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April 03 2012


where
Light House Cinema , Smithfield Market, Dublin 7
Location Map

when
3.15pm, 8.10pm

how much
€7.50

cinema
Once Upon a Time in Anatolia

Turkish, 150-minutes long and slow moving, you’d be forgiven for not expecting much of a yarn from Once Upon A Time In Anatolia. But as the title hints, you will get a yarn. That’s not to say you won’t also be shown a realistic report too, even an autopsy of events. You’ll curse director Nuri Bilge Ceylan for being so clever as to anticipate that your screen-battered attention span will probably miss a key detail, and definitely make you feel like you have. Like the film’s key suspect, who claims drunkenness at the time of the crime, you mightn’t remember things with complete accuracy. The night during which the film’s main action takes place is like a dream and a film, one you want to revisit as soon as you’re back in the light. If you have another 150 minutes lying around, you might want to./ Jamie Leptien

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April 03 2012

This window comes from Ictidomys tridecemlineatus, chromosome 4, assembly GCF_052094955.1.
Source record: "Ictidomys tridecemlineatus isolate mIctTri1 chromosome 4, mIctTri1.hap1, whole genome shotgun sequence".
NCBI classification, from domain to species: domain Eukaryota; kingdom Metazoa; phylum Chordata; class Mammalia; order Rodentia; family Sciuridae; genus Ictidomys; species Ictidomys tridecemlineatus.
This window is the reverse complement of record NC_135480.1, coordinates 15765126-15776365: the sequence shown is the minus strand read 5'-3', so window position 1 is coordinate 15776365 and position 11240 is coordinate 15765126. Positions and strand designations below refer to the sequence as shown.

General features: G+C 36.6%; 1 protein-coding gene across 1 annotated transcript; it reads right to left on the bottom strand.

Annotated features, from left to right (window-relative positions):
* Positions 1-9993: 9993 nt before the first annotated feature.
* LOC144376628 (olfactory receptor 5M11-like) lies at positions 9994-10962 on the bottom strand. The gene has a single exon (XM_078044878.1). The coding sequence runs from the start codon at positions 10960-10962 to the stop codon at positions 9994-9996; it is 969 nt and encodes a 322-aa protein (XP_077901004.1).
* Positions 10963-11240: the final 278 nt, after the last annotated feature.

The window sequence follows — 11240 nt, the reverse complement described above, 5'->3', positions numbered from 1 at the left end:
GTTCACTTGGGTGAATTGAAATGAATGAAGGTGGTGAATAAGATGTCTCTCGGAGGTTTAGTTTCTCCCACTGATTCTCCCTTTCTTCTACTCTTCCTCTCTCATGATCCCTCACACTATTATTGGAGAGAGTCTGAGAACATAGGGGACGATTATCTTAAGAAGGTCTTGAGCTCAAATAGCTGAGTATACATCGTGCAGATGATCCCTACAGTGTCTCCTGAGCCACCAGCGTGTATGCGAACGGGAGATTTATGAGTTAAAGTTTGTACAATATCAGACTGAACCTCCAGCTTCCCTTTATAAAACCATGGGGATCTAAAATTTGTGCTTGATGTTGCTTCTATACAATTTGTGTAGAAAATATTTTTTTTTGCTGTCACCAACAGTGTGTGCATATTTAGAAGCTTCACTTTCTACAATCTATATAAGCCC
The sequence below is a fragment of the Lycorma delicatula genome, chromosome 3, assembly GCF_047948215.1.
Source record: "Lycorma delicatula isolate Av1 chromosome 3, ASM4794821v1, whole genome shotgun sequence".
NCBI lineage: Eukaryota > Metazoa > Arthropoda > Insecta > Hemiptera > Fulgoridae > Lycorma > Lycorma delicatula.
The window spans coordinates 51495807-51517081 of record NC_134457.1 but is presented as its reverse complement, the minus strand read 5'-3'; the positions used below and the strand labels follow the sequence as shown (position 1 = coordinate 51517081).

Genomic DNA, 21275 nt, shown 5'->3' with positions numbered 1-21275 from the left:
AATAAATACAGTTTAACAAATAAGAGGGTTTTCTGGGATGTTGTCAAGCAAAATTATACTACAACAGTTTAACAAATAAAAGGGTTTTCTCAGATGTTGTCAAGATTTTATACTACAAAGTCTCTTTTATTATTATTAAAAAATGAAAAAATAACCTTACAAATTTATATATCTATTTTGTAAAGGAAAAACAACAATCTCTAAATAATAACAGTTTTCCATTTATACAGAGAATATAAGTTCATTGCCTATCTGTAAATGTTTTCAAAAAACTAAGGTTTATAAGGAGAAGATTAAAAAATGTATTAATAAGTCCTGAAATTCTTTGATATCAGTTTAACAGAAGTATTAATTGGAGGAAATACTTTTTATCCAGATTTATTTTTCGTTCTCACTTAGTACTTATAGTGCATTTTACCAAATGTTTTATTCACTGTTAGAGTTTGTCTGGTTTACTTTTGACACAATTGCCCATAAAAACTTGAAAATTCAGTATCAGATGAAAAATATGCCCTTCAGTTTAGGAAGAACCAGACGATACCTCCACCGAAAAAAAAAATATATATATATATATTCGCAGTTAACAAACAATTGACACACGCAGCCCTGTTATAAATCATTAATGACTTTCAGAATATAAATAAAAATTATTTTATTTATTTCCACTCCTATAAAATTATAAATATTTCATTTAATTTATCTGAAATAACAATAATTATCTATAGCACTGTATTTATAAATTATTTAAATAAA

where
Various. See copy.

when
Burger time

how much
Around €15

le other
Dublin's Best Burgers

As burger fetishists, we realised long ago that the only way to order consistently well would be to move to Manhattan. A drastic measure you might think, but there are few foodstuffs quite as satisfying as a well executed specimen of this humble sandwich. As classicists we like ours medium-rare with half-sour pickles, a slice of gruyere and raw onions. Read on for our top three in the city. All are priced around the €15 mark. At three - Fallon&Byrne - a solid, handsome burger, cooked medium and served in the most elegant dining room in Dublin. At two - Elephant&Castle - feted for it's wings, their cheeseburgers are flavour-packed pucks of delight. Top of the list - The butcher burger at the Butcher Grill, cooked (whisper it) to order, these delicious buggers are up there with NYC's finest. Welcome to flavour country. / Mr & Mrs Stevens

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April 03 2012


where
Brown Thomas, 88 Grafton St. D2
Location Map

when
9:30am - 8pm

how much
Starting at €1.50

le other
Ladurée